Pope Francis set off on a three-day trip to the former Soviet republics of Georgia and Azerbaijan Friday, in what Vatican officials have described as a mission to promote “peace and reconciliation” in a troubled part of the world.
In June, Pope Francis himself explained the purpose of his visit, saying that the trip would emphasize “the ancient Christian roots of these lands,” while encouraging peace through a spirit of dialogue with other religions and cultures.
Georgia does indeed have deep Christian roots, as it was only the second nation in the world—after Armenia—to adopt Christianity as its official religion in the early 4th century AD.
The Georgian Orthodox Church traces its origins back to the preaching of the Apostle Andrew, brother to Simon Peter, who allegedly preached Christianity in the ancient Georgian kingdoms of Colchis and Iberia.
In his very first address after touching down in Georgia, Pope Francis immediately turned to the question of the country’s Christian heritage, noting that from the beginning of the fourth century, Georgia “discovered in Christianity its deepest identity and the solid foundation of its values.”
Saint John Paul II had said that Christianity was the “seed of successive flowerings of Georgian culture,” to which Pope Francis added that “this seed continues to bear fruit.”
Speaking later on before the Georgian Patriarch and church officials, Francis also recalled the “glorious history of the Gospel” in Georgia, recalling the nation’s many saints and martyrs. He also stressed that in order to keep being fruitful, Christians must “remain firm in the Lord and united with one another,” while also promising his prayers for the Orthodox Church in the country.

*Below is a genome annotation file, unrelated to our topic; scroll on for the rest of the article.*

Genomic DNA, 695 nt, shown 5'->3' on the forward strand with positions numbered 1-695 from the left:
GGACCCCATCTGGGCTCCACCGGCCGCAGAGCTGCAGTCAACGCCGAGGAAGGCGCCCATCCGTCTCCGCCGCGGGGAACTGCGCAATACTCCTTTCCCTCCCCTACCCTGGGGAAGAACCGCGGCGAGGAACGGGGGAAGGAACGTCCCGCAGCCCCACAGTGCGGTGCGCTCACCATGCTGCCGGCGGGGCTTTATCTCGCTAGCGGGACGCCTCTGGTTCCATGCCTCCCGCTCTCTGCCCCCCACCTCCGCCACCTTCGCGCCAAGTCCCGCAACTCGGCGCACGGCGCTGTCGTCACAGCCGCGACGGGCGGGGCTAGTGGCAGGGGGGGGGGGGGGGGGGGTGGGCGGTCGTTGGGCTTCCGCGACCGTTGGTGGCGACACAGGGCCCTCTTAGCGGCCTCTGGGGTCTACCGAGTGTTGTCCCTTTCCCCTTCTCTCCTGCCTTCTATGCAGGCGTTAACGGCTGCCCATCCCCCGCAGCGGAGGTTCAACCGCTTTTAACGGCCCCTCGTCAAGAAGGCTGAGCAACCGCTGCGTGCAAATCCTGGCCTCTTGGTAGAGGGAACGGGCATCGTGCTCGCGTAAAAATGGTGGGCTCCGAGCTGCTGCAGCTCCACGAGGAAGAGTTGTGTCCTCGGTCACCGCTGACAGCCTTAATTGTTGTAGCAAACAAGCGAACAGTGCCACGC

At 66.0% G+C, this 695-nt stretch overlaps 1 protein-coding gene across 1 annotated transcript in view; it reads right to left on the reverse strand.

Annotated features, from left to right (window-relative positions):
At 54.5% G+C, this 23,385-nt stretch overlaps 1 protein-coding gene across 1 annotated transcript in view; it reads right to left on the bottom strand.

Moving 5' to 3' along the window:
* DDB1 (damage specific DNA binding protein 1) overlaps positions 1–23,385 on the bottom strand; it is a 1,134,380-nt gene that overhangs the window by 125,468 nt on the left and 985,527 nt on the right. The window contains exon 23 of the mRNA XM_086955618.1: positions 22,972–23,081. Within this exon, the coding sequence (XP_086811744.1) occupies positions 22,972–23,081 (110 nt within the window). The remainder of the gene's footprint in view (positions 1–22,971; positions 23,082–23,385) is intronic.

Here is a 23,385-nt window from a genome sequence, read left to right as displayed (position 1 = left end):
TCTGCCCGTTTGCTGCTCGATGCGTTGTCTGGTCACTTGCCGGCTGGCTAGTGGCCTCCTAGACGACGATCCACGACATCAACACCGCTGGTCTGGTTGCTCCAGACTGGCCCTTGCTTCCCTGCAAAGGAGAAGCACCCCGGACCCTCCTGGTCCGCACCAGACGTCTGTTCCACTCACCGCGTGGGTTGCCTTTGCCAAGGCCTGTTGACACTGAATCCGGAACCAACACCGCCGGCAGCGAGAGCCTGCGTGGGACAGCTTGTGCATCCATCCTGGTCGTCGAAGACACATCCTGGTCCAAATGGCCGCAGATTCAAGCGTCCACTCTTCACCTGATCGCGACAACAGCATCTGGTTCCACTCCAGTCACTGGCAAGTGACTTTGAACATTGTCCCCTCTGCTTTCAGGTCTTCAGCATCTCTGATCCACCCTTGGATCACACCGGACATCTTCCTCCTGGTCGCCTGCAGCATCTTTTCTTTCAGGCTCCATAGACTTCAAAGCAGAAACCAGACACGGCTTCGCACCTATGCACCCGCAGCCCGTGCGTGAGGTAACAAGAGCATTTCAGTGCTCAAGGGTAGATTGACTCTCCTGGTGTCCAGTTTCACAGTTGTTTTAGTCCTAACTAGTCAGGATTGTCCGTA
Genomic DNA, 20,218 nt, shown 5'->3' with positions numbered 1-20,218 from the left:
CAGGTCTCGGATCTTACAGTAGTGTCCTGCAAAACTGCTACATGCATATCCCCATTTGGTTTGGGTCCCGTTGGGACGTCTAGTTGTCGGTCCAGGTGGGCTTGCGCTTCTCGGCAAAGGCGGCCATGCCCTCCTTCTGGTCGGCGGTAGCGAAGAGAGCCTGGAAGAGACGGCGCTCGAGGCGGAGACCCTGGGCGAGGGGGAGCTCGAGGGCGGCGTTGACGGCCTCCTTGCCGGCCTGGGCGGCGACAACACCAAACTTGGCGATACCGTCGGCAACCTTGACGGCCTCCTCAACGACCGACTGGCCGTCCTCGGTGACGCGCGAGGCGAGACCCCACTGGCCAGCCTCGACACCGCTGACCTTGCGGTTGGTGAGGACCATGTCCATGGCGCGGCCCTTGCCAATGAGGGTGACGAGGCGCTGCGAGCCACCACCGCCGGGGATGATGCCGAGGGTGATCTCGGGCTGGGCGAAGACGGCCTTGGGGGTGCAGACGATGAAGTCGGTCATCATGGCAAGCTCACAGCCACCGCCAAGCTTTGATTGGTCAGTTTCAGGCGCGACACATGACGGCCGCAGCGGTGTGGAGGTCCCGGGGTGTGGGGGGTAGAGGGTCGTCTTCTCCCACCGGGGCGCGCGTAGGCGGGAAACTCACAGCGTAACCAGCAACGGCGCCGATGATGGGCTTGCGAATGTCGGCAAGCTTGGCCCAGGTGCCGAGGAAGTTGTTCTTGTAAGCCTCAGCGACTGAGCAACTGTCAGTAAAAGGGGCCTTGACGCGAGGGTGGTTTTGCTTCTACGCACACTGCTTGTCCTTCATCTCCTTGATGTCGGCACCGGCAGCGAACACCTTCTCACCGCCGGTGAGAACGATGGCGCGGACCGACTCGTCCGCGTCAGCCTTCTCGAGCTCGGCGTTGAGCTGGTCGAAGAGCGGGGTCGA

The Pope’s message regarding Georgia’s Christian roots was central to his speeches Friday, but he also touched on other themes of critical importance to his hearers.
In a veiled, critical reference to Russian aggression in the area, Francis told state authorities and members of the diplomatic corps that peaceful coexistence among all peoples and states in the region requires goodwill, but also “respect for the sovereign rights of every country within the framework of international law.”
While avoiding mentioning Islamic terrorism by name, the Pope availed himself of the occasion to once again denounce it, saying that in the present historical moment there is “no shortage of violent extremism that manipulates and distorts civic and religious principles, and subjugates them to the dark designs of domination and death.”
Pope Francis left Rome just after 7:00 AM Friday, and touched down four hours later in Tbilisi, the Georgian capital.
On Sunday, he will travel to Azerbaijan, where he will meet with President Ilham Aliyev, among others. The president has been sharply criticized for what many consider his autocratic style, and he recently won a referendum on constitutional changes that will consolidate his political hold on the country.
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